On Sunday I woke up in so much pain.
I'm pretty sure every joint and muscle group in the lower half of my body was throbbing. I had a rash on one knee and a huge scrap on my left shin that didn't look as big or as infected and definitely did not hurt as much. My toes were bruised, my feet were tired, my knee was angry. I even had a bruise on my right cheek. My upper body was a little scratched up as well and my upper back was raging, considering I carry all my stress there and I've been pretty stressed out the last few months, I'd spent about 18 hours driving in the past week and a half and I'd been carrying a fairly heavy backpack for 11 hours. Plus I was sunburned, exhausted and had a mild yet persistent headache. And I did all this to myself. Voluntarily. Theoretically, it was for fun.
Climbing a mountain is an, ahem, interesting experience. But it's three days later, and while some of the scrapes and bruises are still there, the dirt and blood are washed away and the soreness is pretty much gone, but the goofy grin on my face whenever I see the mountain and think exultantly, "I climbed THAT!" is still very much there.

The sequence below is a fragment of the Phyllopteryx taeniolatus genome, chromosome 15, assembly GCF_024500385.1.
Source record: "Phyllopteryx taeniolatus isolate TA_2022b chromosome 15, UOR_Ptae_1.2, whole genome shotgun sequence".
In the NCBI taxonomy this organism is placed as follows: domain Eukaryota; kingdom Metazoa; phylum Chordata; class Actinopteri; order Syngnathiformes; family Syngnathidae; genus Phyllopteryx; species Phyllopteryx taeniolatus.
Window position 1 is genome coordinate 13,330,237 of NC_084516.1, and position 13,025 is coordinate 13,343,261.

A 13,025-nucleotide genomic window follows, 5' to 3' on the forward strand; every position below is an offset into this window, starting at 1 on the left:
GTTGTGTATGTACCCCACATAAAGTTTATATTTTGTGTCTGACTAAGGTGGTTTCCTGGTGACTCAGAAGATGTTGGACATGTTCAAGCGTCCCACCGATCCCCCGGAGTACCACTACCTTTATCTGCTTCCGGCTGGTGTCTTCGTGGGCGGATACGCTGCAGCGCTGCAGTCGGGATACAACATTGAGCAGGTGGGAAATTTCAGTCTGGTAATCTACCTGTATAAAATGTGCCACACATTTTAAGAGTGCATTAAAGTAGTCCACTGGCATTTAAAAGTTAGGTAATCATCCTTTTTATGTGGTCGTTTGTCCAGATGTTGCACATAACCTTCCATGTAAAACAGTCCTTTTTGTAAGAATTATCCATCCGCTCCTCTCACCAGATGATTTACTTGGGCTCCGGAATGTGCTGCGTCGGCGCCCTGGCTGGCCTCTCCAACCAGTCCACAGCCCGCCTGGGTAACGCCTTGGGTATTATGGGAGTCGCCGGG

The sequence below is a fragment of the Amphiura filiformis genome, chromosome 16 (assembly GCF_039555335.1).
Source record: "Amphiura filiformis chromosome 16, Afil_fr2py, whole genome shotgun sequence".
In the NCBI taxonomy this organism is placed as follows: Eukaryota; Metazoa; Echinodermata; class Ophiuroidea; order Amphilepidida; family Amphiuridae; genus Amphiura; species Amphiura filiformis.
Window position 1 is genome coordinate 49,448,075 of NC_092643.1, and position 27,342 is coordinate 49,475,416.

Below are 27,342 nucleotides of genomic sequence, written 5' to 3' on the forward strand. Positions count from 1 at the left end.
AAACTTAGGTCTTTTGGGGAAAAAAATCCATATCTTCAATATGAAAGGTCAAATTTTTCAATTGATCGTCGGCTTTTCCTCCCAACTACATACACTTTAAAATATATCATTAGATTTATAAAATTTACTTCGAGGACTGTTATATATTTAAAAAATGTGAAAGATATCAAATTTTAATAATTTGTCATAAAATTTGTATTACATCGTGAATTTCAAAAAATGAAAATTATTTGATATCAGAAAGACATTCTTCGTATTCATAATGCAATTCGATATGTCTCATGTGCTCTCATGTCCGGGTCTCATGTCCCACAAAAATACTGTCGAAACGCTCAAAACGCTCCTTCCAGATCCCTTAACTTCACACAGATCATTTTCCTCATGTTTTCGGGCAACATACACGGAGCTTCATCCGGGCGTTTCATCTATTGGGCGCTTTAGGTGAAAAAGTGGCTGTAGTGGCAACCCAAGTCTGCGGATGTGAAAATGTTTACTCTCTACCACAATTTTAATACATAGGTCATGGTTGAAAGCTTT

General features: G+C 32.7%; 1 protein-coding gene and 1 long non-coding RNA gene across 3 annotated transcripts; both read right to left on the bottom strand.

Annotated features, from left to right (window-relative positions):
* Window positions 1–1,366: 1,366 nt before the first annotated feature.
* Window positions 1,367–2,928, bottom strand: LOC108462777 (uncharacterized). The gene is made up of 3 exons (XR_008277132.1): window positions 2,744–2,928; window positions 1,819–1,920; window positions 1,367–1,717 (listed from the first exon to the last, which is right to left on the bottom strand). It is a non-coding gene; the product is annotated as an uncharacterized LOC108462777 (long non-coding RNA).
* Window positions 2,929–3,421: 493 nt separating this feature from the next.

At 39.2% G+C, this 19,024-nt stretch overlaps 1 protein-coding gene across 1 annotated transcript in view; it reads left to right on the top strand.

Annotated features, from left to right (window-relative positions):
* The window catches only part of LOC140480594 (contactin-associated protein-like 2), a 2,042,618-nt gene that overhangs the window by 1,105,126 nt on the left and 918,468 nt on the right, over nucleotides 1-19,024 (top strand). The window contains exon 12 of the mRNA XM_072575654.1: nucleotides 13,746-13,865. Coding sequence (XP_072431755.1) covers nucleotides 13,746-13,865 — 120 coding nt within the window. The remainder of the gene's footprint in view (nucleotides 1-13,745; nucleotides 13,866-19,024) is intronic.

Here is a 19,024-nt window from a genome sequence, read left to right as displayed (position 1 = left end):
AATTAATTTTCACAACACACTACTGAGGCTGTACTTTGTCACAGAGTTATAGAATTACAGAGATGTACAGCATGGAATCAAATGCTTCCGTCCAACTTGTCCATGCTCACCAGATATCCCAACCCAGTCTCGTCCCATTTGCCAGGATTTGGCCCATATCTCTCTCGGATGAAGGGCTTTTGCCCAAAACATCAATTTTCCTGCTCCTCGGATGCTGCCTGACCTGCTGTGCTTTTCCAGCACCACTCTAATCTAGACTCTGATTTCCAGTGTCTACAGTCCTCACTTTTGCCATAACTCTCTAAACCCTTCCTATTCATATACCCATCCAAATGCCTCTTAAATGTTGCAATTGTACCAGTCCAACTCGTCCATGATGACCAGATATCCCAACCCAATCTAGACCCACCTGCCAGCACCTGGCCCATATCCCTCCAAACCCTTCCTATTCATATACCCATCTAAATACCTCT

I'd do it again, even knowing how much it could hurt. My coworker called it hiking amnesia, which is pretty accurate. The body and brain totally don't categorize pain properly; either it's way built up so you think something not that bad is going to be horrendous (getting jabbed with a needle, a pap smear) or you totally forget how awful it is. Sometimes that's bad — burning yourself, for example, you should remember hurts a lot. But hiking or running stairs — forgetting the pain allows you to look forward eagerly to the next time instead of dreading it, even though you know what's coming.
Mt. Nebo, anyone?